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US declines to comply with wheat quality demands as India revives import plannews
07 June 2007

Mumbai: Days after the government scrapped a tender to import one million tonnes of wheat, agriculture minister Sharad Pawar today said India will buy five million tons of the grain from overseas this year to augment buffer stock for meeting any exigencies.

"We have to import five million tonnes of wheat to raise the buffer stock position," he told reporters.

The decision comes even as the United States said it cannot accept stringent wheat import norms set by India but warned that New Delhi may end up paying a higher import price for the foodgrain in the international market by excluding it from the suppliers list.

India, which has decided to import five million tonnes of wheat, however, said it wanted Washington to participate in the import process.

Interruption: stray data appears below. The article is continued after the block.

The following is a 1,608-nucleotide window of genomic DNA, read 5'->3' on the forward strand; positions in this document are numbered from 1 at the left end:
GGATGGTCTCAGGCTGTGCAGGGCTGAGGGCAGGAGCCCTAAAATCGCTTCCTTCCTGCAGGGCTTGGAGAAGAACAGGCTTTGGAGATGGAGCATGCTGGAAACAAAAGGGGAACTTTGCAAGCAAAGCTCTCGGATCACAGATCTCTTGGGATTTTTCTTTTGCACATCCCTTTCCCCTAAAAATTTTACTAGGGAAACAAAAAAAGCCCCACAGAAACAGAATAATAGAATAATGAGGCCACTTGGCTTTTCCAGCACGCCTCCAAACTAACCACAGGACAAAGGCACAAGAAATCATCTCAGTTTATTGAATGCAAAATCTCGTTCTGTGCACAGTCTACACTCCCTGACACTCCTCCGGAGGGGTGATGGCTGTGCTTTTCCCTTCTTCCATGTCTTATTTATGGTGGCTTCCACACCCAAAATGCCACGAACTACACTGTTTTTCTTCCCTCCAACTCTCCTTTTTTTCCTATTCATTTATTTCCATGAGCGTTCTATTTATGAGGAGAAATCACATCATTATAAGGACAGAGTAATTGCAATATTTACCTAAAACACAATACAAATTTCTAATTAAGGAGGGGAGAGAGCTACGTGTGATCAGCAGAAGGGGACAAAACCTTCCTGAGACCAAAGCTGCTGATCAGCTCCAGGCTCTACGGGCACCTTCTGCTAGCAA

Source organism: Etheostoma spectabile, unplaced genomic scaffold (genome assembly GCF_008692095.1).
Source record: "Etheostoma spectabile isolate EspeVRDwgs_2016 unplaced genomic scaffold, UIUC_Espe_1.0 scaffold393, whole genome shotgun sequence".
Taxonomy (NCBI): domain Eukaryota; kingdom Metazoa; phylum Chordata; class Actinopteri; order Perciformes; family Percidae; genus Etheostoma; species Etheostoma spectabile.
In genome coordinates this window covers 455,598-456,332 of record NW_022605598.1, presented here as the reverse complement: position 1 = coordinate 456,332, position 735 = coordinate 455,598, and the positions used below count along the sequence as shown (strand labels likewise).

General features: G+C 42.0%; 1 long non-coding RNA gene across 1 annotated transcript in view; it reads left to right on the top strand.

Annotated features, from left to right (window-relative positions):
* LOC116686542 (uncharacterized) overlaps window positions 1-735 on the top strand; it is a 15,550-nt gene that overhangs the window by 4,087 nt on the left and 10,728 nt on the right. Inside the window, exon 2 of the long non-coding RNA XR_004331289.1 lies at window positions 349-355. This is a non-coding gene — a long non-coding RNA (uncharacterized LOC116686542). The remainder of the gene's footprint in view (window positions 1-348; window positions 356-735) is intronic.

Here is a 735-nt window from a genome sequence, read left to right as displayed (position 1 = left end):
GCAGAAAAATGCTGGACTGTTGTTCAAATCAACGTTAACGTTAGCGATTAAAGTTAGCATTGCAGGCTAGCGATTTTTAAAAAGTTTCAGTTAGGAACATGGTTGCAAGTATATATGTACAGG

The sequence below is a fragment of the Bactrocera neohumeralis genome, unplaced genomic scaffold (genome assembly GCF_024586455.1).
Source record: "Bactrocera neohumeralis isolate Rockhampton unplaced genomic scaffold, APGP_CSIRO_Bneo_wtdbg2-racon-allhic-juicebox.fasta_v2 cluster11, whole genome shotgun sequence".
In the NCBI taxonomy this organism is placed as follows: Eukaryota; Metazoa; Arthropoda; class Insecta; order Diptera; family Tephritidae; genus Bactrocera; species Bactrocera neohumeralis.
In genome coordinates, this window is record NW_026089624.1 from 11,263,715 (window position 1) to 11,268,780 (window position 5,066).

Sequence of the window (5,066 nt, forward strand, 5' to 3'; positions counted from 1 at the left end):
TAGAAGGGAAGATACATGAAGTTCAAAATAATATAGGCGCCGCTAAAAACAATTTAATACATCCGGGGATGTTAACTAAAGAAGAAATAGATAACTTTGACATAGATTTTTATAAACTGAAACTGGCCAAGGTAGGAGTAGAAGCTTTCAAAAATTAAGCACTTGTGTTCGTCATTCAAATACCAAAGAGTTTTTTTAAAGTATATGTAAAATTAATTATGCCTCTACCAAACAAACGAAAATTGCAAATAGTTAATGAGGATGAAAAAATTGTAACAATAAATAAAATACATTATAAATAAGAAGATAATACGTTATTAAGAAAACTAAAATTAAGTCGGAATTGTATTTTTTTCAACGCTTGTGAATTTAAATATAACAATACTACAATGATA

"It is true that talks have been held with the US government. We want US should also participate in our wheat import process", Pawar said.

"US wheat is among the highest quality in the world and is safely shipped to over 110 nations, including every importer of significance except India", a statement from the US embassy said.

"...Substantial hurdles still remain, as the United States cannot agree to import standards that are impossible to certify and are not in line with international norms", the statement added.

Washington said that by excluding it from the market, "India decreases competition, which significantly raises the cost of imported wheat and translates into higher flour prices for Indian consumers."

This would be the second year in a row that India, the world''s second-biggest wheat producer, would import the grain. The government had imported 5.5 million tonnes last year to augment its depleted buffer stock owing to low procurement.


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US declines to comply with wheat quality demands as India revives import plan